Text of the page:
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Tuesday, October 30, 2007

Can I count my chickens yet?

The two biggest projects going on right now in Cincinnati would be The Banks and the streetcar proposal...and the old saying goes, "don't count your chickens before they hatch." But it seems like both are chugging along now at a pretty good rate, and while there is some opposition for both, that opposition doesn't seem to have much traction.

The people making the decisions are generally supportive of both efforts and seem ready and willing to pass both through. The Banks is happening right before our eyes and looks like it will have all the political approvals it needs to move forward; ground breaking seems like for the 1Q of 2008.

The streetcar proposal has really gone public now and the naysayers have come out as everyone expected they would. However this is a project that will not require a public vote (which I don't think would be an issue anyways) and simply has to gain the approval of City Hall. After that you'll see tracks being laid and quite possibly streetcars running by the 4Q of 2010 (roughly the same time that people will be living at phase 1 of The Banks).

I don't want to get ahead of myself, but it seems as though this city is finally moving forward with The Banks and is moving very quickly to get streetcars running soon. I'll just say that I've got my camera ready for the ground-breaking ceremonies that are going to be held in the very near future.

Friday, October 26, 2007

Early bird gets the Metro worm

Metro is going to be giving away a "Night on the Town" package courtesy of Downtown Cincinnati Inc. This started in September and will be lasting through December. If you buy a monthly pass (either online or in person) before the 22nd of each month may enter to win the package. So what's in this wonderful sounding "Night on the Town" package?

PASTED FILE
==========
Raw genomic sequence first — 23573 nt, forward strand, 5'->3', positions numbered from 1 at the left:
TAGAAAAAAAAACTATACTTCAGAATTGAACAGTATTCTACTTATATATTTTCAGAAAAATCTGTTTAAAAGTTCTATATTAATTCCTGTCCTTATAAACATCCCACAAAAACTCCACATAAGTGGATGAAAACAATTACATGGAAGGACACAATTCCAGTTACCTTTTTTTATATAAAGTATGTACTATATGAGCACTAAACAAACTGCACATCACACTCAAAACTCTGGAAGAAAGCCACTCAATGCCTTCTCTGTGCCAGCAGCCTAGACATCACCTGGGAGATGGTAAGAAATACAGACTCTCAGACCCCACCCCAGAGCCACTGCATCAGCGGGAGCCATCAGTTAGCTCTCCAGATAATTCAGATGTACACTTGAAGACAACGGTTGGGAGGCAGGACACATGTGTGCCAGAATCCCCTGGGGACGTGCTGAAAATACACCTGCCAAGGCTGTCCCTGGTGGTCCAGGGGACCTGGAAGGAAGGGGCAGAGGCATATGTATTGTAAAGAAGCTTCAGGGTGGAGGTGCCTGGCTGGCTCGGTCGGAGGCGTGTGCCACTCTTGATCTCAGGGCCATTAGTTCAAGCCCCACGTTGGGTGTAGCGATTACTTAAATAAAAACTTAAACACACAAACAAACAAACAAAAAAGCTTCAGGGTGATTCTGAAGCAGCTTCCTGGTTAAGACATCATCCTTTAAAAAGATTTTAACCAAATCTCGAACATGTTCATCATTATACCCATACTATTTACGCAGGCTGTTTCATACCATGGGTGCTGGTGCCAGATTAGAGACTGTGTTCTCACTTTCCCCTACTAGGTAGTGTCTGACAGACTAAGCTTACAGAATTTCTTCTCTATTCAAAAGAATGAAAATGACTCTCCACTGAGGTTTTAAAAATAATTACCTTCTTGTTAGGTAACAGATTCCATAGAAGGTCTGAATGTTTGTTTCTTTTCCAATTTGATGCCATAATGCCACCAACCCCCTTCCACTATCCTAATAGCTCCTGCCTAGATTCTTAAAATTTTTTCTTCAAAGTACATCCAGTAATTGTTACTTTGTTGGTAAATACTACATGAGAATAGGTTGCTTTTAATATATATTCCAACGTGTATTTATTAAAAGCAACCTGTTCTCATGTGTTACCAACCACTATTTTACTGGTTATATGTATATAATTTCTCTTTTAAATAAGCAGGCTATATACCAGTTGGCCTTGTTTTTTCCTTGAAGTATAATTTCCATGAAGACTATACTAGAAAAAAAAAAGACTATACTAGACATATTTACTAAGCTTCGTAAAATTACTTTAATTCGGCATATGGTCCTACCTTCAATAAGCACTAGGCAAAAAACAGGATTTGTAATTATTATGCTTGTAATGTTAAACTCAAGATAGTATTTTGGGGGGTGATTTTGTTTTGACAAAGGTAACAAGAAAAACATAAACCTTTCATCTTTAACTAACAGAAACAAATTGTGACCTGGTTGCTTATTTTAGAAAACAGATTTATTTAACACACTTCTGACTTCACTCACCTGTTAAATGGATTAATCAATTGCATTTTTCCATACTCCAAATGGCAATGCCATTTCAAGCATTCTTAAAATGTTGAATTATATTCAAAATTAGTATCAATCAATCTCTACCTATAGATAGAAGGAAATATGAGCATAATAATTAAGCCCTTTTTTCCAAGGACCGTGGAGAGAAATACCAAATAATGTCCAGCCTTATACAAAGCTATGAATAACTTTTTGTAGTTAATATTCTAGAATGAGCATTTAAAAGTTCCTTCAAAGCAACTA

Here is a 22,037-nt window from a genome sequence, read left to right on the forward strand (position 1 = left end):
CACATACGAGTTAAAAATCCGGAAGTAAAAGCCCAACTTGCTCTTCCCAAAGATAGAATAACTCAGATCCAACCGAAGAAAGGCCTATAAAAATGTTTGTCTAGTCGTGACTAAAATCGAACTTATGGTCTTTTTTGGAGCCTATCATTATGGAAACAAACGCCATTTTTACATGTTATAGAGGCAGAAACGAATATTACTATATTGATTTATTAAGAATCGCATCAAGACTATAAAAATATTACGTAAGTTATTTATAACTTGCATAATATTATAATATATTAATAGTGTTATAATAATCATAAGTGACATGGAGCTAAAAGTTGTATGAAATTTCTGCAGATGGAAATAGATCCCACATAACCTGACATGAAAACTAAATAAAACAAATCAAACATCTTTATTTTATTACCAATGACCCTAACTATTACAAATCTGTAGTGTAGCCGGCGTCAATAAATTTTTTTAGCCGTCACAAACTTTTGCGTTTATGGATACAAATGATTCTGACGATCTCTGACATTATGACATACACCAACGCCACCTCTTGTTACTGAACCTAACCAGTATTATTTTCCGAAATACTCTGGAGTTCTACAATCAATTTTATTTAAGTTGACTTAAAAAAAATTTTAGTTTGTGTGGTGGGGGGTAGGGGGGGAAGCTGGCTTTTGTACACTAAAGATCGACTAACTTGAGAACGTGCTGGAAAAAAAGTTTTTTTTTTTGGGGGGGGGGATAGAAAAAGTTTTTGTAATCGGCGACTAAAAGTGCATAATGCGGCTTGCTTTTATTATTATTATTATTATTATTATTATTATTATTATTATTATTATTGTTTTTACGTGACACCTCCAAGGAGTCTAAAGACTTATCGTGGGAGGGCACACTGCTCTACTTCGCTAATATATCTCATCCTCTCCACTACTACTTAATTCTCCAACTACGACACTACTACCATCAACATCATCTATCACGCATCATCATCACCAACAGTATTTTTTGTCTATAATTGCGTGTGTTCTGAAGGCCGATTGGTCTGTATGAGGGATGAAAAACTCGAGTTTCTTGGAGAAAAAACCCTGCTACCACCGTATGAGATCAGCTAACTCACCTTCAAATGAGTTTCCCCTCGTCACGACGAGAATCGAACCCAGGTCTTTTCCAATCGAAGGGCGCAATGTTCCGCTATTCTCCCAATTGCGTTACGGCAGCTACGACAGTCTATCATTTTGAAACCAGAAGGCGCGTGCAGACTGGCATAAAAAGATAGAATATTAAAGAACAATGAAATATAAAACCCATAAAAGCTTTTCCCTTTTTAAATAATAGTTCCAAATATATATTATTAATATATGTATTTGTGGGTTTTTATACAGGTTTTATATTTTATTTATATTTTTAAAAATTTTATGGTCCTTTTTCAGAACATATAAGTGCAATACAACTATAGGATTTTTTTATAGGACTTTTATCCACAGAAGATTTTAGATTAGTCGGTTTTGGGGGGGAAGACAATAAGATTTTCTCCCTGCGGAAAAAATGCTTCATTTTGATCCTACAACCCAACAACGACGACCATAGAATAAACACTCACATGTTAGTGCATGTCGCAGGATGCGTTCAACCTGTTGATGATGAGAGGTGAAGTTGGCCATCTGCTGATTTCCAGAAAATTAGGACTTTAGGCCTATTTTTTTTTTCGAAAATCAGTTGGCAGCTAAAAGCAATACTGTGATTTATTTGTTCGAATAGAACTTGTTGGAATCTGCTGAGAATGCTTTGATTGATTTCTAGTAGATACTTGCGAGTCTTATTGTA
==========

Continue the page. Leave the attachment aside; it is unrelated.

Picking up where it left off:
A gift certificate from downtown restaurants like Boi Na Braza, Cadillac Ranch and Washington Platform, a free night at the Hyatt Regency Cincinnati and admission for two to the Cincinnati Museum Center's" Real Pirates" exhibit. To enter you can go to the Metro Sales office at 120 East Fourth Street downtown or click here to complete an online contest entry form.

Another incentive to buy a monthly pass and get it early is to get one of these cool commemorative mouse pads that Metro will give out to the first 200 people to purchase a monthly pass. Here on some details on how to purchase your monthly pass and what they cost:

End of year "Clearance Sale" for Online Customers Only
Starting Sept. 1, pre-order your monthly passes on-line for October, November and December and save! Your credit card will be billed on the 15th each month when the pass is mailed to you. Discounts available on advance orders placed between Sept. 1 and Sept. 30, 2007 only.

Sale Prices
Zone 1 Pass - Just $38 (save $2)
Zone 2 Pass - Just $57 (save $3)
Zone 3 Pass - Just $91 (save $4)
Zone 4 Pass - Just $100 (save $5)
All Pass - Just $119 (save $6)
M/T Pass - Just $68 (save $2)

Keep the movies rolling

Citykin just recently was discussing how Fountain Square will be showing some Halloween type family movies this Saturday (10/27). This is due in part to the great turnout they saw over the summer and the somewhat mild weather we are experiencing.

Personally I love the idea of movie nights on the square. It is a really neat thing for families to do and it's free. Not to mention the unique social interaction opportunities the children have. But I have been wondering this since the summer was drawing to a close. Why is it that we have to stop showing these movies regularly after Labor Day? Sure this marks the end of summer, but the weather doesn't start to get all that bad here until about mid-November. I also think they should start earlier in the year than the typical Memorial Day weekend start.

I think it should be a week-to-week decision following Labor Day and before Memorial Day. This would allow the great movie nights, on the square, to continue. Lets really capitalize on this great activity on the square. Keep the movies rolling.

Photo credit:

Wednesday, October 24, 2007

Young Professionals and streetcars

Well a brilliant young individual had some delightful commentary in today's Cincinnati Enquirer editorial section, enjoy...

I am by definition a young professional, part of the creative class, and I am enrolled at the University of Cincinnati's College of Design, Architecture, Art and Planning.

As you may know, Cincinnati is not exactly a hotbed for the creative class and has struggled to retain/attract young professionals.

As a creative person, it can be difficult to make it work here over a place like Chicago, New York or Atlanta, but it seems as though people are afraid to even try at times. We need to continue to prioritize the arts and place new emphasis on things like mass transit.

This is a very important issue to many young people and in particular the creative class. If we fail at creating a city with these elements, then we will fail at attracting that ever-important young professional.